Severe injuries associated with skiing and snowboarding: A national trauma data bank study

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Abstract

BACKGROUND

Injuries after skiing and snowboarding accidents lead to an estimated 7,000 hospital admissions annually and present a significant burden to the health care system. The epidemiology, injury patterns, hospital resource utilization, and outcomes associated with these severe injuries need further characterization.

METHODS

The National Trauma Data Bank was queried for the period 2007 to 2014 for admissions with Injury Severity Score > 15 and International Classification of Diseases Codes—9th Revision codes 885.3 (fall from skis, n = 1,353) and 885.4 (fall from snowboard, n = 1,216). Demographics, emergency department data, diagnosis and procedure codes, and outcomes were abstracted from the database.

RESULTS

Severe (Injury Severity Score > 15) ski-associated and snowboard-associated injuries differed with respect to age distribution (median age, 38; interquartile range, 19–59 for skiers and median age, 20; interquartile range, 16–25 for snowboarders; p < 0.001) and sex (78.9% and 86.4% males, respectively, p < 0.001). Traumatic brain injury was common for both sports (56.8% of skiers vs. 46.6% of snowboarders, p < 0.001). Injuries to the spine (28.9%), chest (37.6%), and abdomen (35.0%) were also common. Eighty percent of patients used emergency medical services (50% ambulance, 30% helicopter) with a median emergency medical services transport time of 84 minutes. 50.8% of patients required interhospital transport. 43.2% of injuries required surgical intervention (21.3% orthopedic, 12.5% neurosurgical, 10.5% thoracic, 7.8% abdominal). Median hospital length of stay was 5.0 days. 60.0% of patients required intensive care unit admission with median intensive care unit length of stay 3.0 days. Overall mortality was 4.0% for skiers and 1.9% for snowboarders.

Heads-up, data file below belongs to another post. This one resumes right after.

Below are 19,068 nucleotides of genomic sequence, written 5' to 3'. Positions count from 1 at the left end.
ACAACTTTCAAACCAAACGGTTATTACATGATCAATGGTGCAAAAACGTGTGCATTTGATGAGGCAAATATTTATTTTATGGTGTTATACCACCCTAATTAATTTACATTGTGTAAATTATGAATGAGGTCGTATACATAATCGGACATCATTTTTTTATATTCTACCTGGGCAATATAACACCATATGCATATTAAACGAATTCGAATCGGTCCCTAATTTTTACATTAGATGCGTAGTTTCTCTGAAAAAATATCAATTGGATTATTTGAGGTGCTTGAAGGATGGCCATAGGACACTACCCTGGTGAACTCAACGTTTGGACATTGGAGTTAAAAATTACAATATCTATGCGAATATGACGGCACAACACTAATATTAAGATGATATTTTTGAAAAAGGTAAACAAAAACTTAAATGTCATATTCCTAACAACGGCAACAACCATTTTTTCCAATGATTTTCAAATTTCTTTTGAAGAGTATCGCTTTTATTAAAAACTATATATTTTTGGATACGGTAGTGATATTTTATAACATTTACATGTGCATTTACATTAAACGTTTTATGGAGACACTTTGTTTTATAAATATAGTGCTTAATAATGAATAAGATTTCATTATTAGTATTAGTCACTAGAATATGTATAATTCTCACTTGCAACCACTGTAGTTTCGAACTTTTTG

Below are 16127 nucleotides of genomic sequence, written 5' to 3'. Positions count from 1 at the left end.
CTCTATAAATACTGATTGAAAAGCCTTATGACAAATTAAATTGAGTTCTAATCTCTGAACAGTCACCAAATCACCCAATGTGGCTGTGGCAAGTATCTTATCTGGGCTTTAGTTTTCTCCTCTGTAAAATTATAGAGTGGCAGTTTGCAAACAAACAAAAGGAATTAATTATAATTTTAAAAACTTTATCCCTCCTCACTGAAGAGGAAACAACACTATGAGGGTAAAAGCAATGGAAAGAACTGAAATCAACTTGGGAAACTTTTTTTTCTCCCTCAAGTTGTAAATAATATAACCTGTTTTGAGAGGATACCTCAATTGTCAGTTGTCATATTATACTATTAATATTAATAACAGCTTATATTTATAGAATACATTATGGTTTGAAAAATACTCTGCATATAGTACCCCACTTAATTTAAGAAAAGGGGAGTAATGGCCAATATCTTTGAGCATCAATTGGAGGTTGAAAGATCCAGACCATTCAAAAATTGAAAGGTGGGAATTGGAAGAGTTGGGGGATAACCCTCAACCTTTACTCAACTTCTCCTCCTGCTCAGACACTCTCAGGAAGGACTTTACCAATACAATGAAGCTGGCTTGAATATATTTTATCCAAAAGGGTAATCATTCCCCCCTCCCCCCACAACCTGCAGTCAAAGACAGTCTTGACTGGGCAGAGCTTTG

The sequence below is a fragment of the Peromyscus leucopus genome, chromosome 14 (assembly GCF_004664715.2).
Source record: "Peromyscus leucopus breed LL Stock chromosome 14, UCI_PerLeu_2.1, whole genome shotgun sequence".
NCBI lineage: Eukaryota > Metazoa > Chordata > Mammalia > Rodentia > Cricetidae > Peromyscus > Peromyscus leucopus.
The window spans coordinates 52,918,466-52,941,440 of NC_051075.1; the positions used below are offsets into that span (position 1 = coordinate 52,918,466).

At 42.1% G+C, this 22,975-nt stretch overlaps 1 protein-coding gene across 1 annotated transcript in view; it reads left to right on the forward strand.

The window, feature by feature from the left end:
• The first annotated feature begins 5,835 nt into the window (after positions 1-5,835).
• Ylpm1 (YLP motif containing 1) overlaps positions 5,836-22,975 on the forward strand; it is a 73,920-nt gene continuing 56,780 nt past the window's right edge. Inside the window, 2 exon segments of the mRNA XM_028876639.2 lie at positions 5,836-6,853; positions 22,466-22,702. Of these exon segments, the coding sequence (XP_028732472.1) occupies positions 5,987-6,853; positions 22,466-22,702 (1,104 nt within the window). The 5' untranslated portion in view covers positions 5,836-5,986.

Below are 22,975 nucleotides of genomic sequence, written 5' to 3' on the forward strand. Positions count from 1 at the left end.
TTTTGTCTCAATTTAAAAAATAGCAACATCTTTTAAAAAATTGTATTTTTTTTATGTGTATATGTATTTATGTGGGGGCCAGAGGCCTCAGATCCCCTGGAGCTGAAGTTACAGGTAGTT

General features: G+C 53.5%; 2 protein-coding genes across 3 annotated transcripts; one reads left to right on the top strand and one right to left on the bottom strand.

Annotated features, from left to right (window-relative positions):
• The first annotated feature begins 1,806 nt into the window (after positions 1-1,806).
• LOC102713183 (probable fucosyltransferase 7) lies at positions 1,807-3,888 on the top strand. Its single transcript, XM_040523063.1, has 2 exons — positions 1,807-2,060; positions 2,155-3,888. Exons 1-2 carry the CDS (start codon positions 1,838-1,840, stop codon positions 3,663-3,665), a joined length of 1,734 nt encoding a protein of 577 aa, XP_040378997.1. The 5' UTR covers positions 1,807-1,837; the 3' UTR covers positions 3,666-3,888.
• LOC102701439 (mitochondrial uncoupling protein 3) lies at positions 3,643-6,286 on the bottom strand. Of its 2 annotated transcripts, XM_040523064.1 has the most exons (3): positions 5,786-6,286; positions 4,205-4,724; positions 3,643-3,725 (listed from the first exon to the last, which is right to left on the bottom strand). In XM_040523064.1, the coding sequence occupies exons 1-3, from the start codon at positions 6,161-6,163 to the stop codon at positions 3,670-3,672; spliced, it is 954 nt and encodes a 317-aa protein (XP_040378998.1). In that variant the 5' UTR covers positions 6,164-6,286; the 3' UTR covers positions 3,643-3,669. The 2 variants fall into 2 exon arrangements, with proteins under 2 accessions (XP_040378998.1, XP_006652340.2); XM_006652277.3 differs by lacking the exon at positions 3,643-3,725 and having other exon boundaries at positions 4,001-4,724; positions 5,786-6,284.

CONCLUSION

Severe injuries after ski and snowboard accidents are associated with significant morbidity and mortality. Differences in injury patterns, risk factors for severe injury, and resource utilization require further study. Increased resource allocation to alpine trauma systems is warranted.

LEVEL OF EVIDENCE

Prognostic/epidemiologic, level III.

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